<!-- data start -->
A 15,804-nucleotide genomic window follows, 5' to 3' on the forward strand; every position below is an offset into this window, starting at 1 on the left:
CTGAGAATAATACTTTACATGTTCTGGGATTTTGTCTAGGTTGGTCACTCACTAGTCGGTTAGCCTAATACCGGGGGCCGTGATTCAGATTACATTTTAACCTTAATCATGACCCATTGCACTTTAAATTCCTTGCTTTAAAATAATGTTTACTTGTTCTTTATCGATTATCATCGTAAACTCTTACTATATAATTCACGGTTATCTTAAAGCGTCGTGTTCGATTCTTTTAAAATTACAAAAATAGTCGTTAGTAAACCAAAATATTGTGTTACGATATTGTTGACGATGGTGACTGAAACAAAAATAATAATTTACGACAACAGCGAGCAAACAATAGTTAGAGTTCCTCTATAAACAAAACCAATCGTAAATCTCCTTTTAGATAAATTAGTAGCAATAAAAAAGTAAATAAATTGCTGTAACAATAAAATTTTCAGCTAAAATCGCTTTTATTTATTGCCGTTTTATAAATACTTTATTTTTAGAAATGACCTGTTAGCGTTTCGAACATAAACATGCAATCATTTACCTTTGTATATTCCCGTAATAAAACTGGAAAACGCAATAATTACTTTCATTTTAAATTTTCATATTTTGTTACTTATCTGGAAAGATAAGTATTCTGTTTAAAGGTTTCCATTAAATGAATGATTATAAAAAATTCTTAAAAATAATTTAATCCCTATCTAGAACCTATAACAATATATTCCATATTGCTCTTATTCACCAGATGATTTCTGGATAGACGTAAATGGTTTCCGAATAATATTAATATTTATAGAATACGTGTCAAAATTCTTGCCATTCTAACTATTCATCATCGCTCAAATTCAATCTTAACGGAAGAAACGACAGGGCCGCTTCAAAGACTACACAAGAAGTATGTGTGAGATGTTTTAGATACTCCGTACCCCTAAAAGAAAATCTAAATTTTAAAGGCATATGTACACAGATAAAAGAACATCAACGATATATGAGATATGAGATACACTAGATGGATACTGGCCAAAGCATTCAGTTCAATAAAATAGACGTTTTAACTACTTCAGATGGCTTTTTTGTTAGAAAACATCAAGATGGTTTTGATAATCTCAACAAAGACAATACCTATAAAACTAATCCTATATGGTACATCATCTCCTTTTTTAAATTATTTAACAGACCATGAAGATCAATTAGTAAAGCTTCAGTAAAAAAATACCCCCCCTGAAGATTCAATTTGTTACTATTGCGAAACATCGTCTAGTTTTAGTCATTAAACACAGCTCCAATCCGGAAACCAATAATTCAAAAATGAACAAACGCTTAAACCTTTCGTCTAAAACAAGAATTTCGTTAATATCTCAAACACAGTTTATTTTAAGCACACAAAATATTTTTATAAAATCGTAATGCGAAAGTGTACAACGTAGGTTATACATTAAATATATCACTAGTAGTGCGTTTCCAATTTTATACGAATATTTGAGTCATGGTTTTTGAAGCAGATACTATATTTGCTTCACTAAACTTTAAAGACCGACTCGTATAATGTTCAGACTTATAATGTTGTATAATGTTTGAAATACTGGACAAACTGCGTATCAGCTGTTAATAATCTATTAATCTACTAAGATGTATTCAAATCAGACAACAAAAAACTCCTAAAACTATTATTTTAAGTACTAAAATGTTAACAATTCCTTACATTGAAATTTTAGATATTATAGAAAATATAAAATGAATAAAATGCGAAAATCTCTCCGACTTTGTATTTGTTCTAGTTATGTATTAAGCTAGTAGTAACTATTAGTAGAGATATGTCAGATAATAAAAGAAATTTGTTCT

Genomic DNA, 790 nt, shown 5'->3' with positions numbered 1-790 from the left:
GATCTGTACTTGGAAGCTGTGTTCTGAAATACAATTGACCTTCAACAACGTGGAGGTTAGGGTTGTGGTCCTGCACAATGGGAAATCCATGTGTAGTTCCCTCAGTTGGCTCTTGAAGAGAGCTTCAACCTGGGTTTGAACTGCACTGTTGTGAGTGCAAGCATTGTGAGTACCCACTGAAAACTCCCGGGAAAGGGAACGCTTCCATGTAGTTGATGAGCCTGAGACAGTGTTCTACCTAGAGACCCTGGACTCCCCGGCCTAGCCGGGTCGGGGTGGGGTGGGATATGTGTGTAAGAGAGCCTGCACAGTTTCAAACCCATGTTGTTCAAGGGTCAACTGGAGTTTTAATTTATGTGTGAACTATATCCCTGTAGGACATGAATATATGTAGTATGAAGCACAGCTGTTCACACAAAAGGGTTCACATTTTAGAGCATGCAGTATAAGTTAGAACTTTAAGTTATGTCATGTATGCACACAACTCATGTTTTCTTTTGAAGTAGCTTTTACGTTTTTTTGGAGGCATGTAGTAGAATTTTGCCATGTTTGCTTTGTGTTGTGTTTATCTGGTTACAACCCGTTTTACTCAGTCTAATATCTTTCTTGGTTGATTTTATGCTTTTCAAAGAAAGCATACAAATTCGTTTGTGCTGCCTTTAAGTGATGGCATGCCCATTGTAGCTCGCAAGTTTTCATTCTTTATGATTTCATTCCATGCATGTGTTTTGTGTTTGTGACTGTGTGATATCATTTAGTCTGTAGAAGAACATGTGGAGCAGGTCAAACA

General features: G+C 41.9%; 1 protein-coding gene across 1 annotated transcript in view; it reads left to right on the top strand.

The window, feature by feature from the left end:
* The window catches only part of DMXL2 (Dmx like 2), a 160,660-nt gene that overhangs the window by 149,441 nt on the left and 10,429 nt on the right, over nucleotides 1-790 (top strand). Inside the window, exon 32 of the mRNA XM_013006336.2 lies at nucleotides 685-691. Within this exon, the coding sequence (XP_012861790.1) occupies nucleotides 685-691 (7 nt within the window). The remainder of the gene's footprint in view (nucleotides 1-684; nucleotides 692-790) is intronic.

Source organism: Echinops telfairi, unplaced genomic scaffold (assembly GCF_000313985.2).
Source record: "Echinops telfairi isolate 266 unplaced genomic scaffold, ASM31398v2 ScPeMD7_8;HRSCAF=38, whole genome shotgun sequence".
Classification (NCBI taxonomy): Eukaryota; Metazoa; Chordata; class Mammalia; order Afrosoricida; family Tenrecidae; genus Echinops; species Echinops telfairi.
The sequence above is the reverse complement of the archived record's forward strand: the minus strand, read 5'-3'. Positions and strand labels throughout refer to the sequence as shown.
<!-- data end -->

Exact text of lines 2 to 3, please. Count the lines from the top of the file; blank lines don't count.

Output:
CTGAGAATAATACTTTACATGTTCTGGGATTTTGTCTAGGTTGGTCACTCACTAGTCGGTTAGCCTAATACCGGGGGCCGTGATTCAGATTACATTTTAACCTTAATCATGACCCATTGCACTTTAAATTCCTTGCTTTAAAATAATGTTTACTTGTTCTTTATCGATTATCATCGTAAACTCTTACTATATAATTCACGGTTATCTTAAAGCGTCGTGTTCGATTCTTTTAAAATTACAAAAATAGTCGTTAGTAAACCAAAATATTGTGTTACGATATTGTTGACGATGGTGACTGAAACAAAAATAATAATTTACGACAACAGCGAGCAAACAATAGTTAGAGTTCCTCTATAAACAAAACCAATCGTAAATCTCCTTTTAGATAAATTAGTAGCAATAAAAAAGTAAATAAATTGCTGTAACAATAAAATTTTCAGCTAAAATCGCTTTTATTTATTGCCGTTTTATAAATACTTTATTTTTAGAAATGACCTGTTAGCGTTTCGAACATAAACATGCAATCATTTACCTTTGTATATTCCCGTAATAAAACTGGAAAACGCAATAATTACTTTCATTTTAAATTTTCATATTTTGTTACTTATCTGGAAAGATAAGTATTCTGTTTAAAGGTTTCCATTAAATGAATGATTATAAAAAATTCTTAAAAATAATTTAATCCCTATCTAGAACCTATAACAATATATTCCATATTGCTCTTATTCACCAGATGATTTCTGGATAGACGTAAATGGTTTCCGAATAATATTAATATTTATAGAATACGTGTCAAAATTCTTGCCATTCTAACTATTCATCATCGCTCAAATTCAATCTTAACGGAAGAAACGACAGGGCCGCTTCAAAGACTACACAAGAAGTATGTGTGAGATGTTTTAGATACTCCGTACCCCTAAAAGAAAATCTAAATTTTAAAGGCATATGTACACAGATAAAAGAACATCAACGATATATGAGATATGAGATACACTAGATGGATACTGGCCAAAGCATTCAGTTCAATAAAATAGACGTTTTAACTACTTCAGATGGCTTTTTTGTTAGAAAACATCAAGATGGTTTTGATAATCTCAACAAAGACAATACCTATAAAACTAATCCTATATGGTACATCATCTCCTTTTTTAAATTATTTAACAGACCATGAAGATCAATTAGTAAAGCTTCAGTAAAAAAATACCCCCCCTGAAGATTCAATTTGTTACTATTGCGAAACATCGTCTAGTTTTAGTCATTAAACACAGCTCCAATCCGGAAACCAATAATTCAAAAATGAACAAACGCTTAAACCTTTCGTCTAAAACAAGAATTTCGTTAATATCTCAAACACAGTTTATTTTAAGCACACAAAATATTTTTATAAAATCGTAATGCGAAAGTGTACAACGTAGGTTATACATTAAATATATCACTAGTAGTGCGTTTCCAATTTTATACGAATATTTGAGTCATGGTTTTTGAAGCAGATACTATATTTGCTTCACTAAACTTTAAAGACCGACTCGTATAATGTTCAGACTTATAATGTTGTATAATGTTTGAAATACTGGACAAACTGCGTATCAGCTGTTAATAATCTATTAATCTACTAAGATGTATTCAAATCAGACAACAAAAAACTCCTAAAACTATTATTTTAAGTACTAAAATGTTAACAATTCCTTACATTGAAATTTTAGATATTATAGAAAATATAAAATGAATAAAATGCGAAAATCTCTCCGACTTTGTATTTGTTCTAGTTATGTATTAAGCTAGTAGTAACTATTAGTAGAGATATGTCAGATAATAAAAGAAATTTGTTCT

Genomic DNA, 790 nt, shown 5'->3' with positions numbered 1-790 from the left: